#Unplugged

Trends / Technology
Roo Lewis
1093658100
Maxine Ihezie
Aug 28, 2020
Gen Z and Millennial’s are scrolling, swiping and double tapping their way towards reduced self‑esteem. According our ongoing Visual GPS Research, Gen Z and Millennial's are nearly 3x more likely than older generations to say that spending time on social media sites often make them feel like their lives aren’t as great as others. As social media consumption grows, so do the numbers of hyper‑visible young people with seemingly ‘perfect’ online lives. As brands increasingly target younger consumers, what kind of visuals should they use that will resonate best?

According to the Global Web Index, Millennial’s and Gen Z‑ers spend an average of 2.5–3 hours a day on social media and with Covid‑19 usage has surged. As the most digitally connected generation, it comes as no surprise that young people feel overwhelmed by manufactured portrayals of perfection. Popular social media platforms such as Instagram, Snapchat and Facebook offer copious opportunities for comparison where, for some, flawless and flashy lead to followers and luxury lifestyles to likes.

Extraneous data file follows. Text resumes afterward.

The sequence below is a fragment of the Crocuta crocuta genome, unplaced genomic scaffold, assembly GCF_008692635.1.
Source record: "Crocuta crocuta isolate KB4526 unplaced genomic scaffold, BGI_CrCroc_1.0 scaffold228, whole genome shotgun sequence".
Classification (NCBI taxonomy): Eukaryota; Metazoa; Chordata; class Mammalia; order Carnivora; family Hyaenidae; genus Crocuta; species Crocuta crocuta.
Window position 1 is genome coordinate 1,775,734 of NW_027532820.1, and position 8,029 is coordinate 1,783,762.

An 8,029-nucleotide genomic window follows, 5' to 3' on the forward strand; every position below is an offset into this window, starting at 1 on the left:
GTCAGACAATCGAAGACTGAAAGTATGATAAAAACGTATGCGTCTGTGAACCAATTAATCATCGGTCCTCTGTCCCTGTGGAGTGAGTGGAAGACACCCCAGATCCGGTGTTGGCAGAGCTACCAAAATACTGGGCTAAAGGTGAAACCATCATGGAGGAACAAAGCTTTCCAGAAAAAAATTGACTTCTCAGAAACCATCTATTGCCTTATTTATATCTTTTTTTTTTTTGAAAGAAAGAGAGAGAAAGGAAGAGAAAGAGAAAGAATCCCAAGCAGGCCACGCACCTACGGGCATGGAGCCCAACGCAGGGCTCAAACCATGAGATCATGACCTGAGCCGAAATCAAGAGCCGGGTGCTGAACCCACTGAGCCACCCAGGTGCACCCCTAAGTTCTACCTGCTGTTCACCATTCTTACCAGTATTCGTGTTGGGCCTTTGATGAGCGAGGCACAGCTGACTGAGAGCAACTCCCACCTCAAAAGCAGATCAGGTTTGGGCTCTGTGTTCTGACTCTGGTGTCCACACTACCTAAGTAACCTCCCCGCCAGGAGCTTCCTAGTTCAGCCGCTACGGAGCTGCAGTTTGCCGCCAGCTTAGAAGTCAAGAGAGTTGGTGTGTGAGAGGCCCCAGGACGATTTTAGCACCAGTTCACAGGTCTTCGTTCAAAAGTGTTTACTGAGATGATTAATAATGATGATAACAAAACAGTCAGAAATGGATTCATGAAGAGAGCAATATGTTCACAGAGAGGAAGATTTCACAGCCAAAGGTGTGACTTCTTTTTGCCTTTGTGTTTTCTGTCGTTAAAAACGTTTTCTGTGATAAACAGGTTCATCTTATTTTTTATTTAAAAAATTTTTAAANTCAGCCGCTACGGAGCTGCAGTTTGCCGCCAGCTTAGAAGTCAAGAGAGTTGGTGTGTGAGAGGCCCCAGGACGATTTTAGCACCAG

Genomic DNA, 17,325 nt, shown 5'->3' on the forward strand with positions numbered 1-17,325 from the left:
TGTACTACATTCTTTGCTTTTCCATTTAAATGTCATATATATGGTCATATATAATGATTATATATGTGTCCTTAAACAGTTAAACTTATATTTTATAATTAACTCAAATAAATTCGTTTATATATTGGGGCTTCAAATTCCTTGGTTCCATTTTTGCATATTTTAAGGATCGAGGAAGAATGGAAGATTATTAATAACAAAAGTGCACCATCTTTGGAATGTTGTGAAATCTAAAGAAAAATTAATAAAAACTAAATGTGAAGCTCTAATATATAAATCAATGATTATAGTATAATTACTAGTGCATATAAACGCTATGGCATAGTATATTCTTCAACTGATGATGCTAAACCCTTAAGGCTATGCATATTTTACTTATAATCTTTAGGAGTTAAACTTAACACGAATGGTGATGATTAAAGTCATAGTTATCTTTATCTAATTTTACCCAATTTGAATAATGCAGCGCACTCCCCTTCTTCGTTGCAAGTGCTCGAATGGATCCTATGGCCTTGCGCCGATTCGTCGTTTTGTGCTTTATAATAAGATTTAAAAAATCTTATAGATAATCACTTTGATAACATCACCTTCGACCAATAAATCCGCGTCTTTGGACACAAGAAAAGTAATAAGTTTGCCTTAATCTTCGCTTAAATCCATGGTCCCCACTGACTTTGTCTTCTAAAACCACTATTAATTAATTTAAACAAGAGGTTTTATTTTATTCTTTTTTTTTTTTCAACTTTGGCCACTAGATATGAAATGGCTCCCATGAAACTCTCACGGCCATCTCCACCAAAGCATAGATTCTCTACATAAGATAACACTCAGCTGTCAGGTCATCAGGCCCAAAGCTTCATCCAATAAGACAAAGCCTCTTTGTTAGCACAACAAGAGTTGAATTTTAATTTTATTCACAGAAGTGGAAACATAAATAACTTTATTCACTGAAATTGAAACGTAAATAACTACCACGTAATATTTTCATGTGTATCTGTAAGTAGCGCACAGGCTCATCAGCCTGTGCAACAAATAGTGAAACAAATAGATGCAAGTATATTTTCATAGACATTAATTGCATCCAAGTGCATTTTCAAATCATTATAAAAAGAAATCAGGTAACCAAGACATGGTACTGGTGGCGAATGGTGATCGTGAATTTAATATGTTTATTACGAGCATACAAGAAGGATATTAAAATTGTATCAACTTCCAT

"Popular social media platforms....offer copious opportunities for comparison where, for some, flawless and flashy lead to followers and luxury lifestyles to likes."
In the last 12 months, customer searches for ‘digital detox’ trended significantly above expected, suggesting that customers are looking for ways to demonstrate how consumers switch off. Disconnecting from the pings and rings of social media is often prescribed as a form of self‑care, especially at a time where Covid‑19 has increased our screen times
As we visualise technology and the value that social media offers young people, it is important to remember that as a force with such dynamic tension, there are downsides. Visuals should reflect the ways that young people live full lives where vanity metrics and online validation do not determine self‑worth. Show Gen Z and Millennial’s learning new skills, engaging in hobbies such as painting or sharing real moments with family and friends. To put it simply, making technology incidental as opposed to the core of young people’s personal fulfillment is key.

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